Recent Patents and Advances on Tag-Less Microfluidic Stem Cell Sorting Methods: Applications for Perinatal Stem Cell Isolation
Francesco Alviano, Barbara Roda, Martina Rossi, Maya Tanase, Kristel Martinelli, Cosetta Marchionni, Andrea Zattoni, Pierluigi Reschiglian and Laura Bonsi
Affiliation: Department of Experimental, Diagnostic and Specialty Medicine, Via Belmeloro 8, 40126, Bologna, Italy.
Keywords: Advances in stem cell isolation, field-flow fractionation derived stem cell sorting, microfluidic devices for cell sorting,
non invasive stem cell sorting, patent in tag-less stem cell sorting, tag-less stem cell sorting.
Interest in stem cell separation and purification from easily accessible clinical specimens is booming due to the
increase of cell therapy applications. The recovery of pluripotent or multipotent stem cells in human sources different
from the embryo requires the use of effective methods of cell sorting/enrichment. Among these sources, perinatal tissues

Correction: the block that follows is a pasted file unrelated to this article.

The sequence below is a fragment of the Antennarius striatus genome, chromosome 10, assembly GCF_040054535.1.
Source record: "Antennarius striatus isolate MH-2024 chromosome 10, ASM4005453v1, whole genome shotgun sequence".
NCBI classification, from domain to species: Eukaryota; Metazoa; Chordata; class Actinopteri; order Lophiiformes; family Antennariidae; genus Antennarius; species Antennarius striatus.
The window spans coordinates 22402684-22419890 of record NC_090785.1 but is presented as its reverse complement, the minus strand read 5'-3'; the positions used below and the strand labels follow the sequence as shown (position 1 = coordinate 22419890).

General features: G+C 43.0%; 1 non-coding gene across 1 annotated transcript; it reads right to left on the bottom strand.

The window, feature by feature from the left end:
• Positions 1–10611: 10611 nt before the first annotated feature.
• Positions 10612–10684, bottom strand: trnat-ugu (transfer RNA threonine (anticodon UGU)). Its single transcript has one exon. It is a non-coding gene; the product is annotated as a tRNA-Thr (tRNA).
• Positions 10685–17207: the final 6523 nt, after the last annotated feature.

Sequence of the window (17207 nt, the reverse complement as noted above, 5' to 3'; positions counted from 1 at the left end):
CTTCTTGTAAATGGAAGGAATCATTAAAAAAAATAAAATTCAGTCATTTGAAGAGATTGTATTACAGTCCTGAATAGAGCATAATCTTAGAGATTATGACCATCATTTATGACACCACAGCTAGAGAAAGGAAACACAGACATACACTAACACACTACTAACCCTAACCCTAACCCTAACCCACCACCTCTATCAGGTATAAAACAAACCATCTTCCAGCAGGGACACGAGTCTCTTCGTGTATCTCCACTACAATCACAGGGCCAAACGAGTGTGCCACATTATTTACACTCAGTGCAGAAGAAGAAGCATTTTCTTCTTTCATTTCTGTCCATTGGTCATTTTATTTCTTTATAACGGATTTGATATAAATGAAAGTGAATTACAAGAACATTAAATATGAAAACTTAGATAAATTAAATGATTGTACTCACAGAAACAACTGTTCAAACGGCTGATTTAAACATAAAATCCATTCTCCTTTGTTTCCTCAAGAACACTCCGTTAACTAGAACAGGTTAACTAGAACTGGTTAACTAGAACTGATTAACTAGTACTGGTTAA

retain cells with pivotal stem cell features such as high self-renewal ability, wide differentiation potential and immunomodulatory
properties. In this perspective, methods exploiting cell biophysical differences in a less dependent process of
identification based on specific markers are therefore promising. These methods allow cell isolation irrespective of the
broad and diversified surface antigenic panel that usually limits the ability to easily distinguish cells as in the case of mesenchymal
stromal/stem cell separation. In addition, the use of non- or minimally invasive tag-less techniques might be a
way to preserve stem cell features of the selected product and reduce regulatory issues related to their use in regenerative
applications. In this review, non-invasive cell sorting techniques based on microfluidic systems and relevant patents are
described. In particular applications of emerging separation approach, Field-Flow Fractionation (FFF), for perinatal stem
cell sorting are cited. Protocols and applications based on FFF-derived techniques are detailed.
Rights & PermissionsPrintExport